Compelling news from the refugee and migrant sector
Print Friendly, PDF & Email

Remembering the Rwanda genocide – 30 years on

18 April 20240 comments

This month marks the 30th anniversary of the genocide in Rwanda that saw almost a million people, mostly Tutsis, slaughtered in little more than a hundred days.

The reasons behind the scale of the horrific episode are complex.

They included colonial-era favouritism towards the Tutsis that enraged other groups, a media happy to spread hate and a slow response from the international community.

Thirty years later, as the country continues on a pathway to reconstruction and reconciliation, there are still occasional discoveries of the mass graves of genocide victims.

These highlight the horrors that unfolded over in early 1994.

Just days before the 30th anniversary, Rwandan officials announced the discovery of the remains of 119 people thought to be genocide victims.

And as recently as 2020 one of the largest mass graves was unearthed, believed to contain 30,000 victims.

The genocide began on April 6, 1994, when extremists in the Rwandan government unleashed a pre-planned campaign that left up to a million dead in just over three months.

Army, militia, and civilians targeted the country’s ethnic Tutsi minority, moderates from the Hutu majority, and smaller groups. They were stopped only by a rebel takeover.

After the genocide, two million Hutu refugees fled Rwanda, fleeing the advancing rebels fearing reprisals and revenge attacks.

About 800,000 people arrived near the Zairean city of Goma. Their arrival in filthy conditions saw a deadly cholera outbreak.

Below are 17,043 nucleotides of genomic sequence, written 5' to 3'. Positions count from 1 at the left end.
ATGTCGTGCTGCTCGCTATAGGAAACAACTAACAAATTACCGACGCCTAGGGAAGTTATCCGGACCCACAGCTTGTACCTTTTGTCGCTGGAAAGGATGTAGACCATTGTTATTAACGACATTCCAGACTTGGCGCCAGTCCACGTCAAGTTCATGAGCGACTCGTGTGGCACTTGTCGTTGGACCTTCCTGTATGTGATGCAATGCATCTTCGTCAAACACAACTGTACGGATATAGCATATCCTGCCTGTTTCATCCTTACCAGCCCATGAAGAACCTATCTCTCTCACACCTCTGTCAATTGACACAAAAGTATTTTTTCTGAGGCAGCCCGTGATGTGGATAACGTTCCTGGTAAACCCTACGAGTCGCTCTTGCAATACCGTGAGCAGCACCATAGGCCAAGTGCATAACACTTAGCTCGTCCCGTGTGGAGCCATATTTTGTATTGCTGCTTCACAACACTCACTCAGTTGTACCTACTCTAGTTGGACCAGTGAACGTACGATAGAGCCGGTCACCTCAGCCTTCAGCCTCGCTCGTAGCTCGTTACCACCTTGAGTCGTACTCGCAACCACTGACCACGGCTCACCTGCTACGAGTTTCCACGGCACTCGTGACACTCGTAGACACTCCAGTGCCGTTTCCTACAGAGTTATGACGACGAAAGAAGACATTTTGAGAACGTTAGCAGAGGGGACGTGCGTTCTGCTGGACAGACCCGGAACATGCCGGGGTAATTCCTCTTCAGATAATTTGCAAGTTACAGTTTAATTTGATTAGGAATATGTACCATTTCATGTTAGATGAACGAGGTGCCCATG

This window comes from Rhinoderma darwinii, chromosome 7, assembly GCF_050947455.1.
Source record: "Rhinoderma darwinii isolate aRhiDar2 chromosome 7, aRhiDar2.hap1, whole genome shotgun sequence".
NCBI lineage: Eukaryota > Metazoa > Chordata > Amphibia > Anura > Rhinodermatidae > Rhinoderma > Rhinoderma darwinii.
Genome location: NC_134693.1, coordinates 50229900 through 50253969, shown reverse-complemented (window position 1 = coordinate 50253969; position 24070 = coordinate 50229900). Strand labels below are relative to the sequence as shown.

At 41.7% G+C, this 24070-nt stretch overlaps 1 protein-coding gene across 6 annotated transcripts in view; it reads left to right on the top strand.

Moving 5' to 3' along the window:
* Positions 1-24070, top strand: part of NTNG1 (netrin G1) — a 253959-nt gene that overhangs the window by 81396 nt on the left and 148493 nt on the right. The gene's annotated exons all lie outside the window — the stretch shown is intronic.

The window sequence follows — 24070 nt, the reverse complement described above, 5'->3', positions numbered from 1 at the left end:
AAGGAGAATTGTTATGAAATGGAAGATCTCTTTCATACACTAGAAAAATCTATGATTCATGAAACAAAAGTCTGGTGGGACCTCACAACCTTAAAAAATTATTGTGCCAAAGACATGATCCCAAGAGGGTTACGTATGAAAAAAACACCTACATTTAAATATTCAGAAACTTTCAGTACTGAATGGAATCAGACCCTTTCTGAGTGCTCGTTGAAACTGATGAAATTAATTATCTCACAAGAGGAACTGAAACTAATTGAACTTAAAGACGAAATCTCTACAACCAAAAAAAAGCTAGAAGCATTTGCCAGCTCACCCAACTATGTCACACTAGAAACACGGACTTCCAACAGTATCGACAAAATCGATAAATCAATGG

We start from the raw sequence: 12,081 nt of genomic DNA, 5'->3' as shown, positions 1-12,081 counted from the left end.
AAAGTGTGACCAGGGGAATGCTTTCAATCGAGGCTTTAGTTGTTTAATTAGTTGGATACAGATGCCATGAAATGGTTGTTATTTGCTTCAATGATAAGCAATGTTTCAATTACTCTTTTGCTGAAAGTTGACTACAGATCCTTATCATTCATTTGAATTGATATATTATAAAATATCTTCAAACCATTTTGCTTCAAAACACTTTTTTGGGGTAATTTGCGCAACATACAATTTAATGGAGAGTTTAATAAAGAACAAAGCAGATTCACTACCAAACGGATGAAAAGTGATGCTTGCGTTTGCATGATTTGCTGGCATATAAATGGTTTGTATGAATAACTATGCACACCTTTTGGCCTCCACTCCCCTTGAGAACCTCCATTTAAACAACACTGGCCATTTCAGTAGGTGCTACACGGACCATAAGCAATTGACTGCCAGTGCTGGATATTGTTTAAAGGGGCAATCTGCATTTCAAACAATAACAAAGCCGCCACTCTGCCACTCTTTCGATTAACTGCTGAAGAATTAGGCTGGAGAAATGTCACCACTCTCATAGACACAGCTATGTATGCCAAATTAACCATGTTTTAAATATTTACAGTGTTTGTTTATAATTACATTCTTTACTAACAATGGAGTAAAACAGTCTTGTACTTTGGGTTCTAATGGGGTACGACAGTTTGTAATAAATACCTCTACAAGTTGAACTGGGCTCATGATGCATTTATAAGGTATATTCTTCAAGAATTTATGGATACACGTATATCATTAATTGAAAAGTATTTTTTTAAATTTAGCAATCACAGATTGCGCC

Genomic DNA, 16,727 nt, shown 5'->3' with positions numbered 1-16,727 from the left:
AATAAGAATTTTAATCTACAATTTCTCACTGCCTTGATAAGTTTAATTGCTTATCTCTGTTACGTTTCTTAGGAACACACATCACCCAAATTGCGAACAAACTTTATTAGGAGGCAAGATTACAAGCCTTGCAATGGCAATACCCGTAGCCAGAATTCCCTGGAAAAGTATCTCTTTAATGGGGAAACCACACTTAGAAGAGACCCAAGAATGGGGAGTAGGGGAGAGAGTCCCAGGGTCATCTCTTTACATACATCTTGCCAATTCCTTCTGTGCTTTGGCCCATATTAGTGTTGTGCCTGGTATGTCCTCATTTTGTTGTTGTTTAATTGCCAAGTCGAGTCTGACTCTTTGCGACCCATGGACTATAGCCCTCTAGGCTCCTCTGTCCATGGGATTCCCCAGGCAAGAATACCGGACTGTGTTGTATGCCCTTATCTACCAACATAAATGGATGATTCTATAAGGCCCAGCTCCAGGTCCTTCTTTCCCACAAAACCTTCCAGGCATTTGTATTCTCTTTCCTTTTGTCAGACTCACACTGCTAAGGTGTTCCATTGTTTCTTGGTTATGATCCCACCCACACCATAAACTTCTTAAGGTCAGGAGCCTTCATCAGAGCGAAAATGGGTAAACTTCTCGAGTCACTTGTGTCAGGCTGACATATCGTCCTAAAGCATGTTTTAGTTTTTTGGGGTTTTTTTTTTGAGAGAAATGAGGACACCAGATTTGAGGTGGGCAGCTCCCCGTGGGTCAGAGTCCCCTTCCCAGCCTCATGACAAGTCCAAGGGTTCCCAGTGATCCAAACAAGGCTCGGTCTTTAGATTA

As the genocide began to unfold, only a few of international aid groups found it possible to provide support, among them was the Red Cross, who reportedly saved 80,000 lives.

But access gradually opened up after rebels took the capital, Kigali, in July.

The incoming Rwandan government, led by then rebel commander Paul Kagame, who is still President, regarded the international community as ineffective.

By 1996, the government “frustrated and angered” at the role of international NGOs, expelled dozens of them.

A recent commemoration of the genocide has taken place at Kigali’s Amahoro Stadium, the sports complex that once provided sanctuary to 12,000 people fleeing the violence in 1994.

Almost a quarter of those who attended were overcome with emotion and had to be carried out of the stadium.

Now, psychologists say members of Rwanda’s post-genocide generation have inherited a legacy of trauma that, thirty years after events they were not present at, is leaving hundreds of thousands of people with undiagnosed symptoms such as anxiety, depression, and self-destructive behaviour.

Despite the shared trauma, government statistics show that few people seek help; in a nation of 12.2 million, only about five per cent seek mental health services.

Despite the enormity of the killings, Rwanda has established a remarkable reconciliation program.

For Tutsis who survived the genocide and saw their loved ones slaughtered once saw reconciling with the Hutu attackers impossible.

But today, reconciliation has become a reality. Rwanda has launched programs aimed at healing the wounds and bridging the divisions with Hutus and Tutsis now participating in mandatory community service programs each month.

President Kagame has insisted on a program where school children are taught to identify as “Rwandan” rather than along ethnic lines and, surprisingly, hundreds of Hutu and Tutsi families now live side by side in ‘reconciliation villages’ which they have built together and work together to maintain.

Another reconciliation initiative is the Gacaca courts, which have no professional lawyers or judges and are characterised by community meetings and dialogue.

“Gacaca had an innovative sentencing scheme. It was impossible to put hundreds of thousands of perpetrators in jail. So it focused on acknowledgement and punishment but with the needs of the nation in mind,” said University of London researcher professor Phil Clark.

“Community service was widely used a sentence. So perpetrators were building roads and fixing houses. Initially, there was criticism and there were lots of problems but the benefits were enormous.

“Gacaca was the only way communities which included both Hutu and Tutsi could live and work together.

“And it a reason why violence hasn’t erupted again,” Prof Clark said.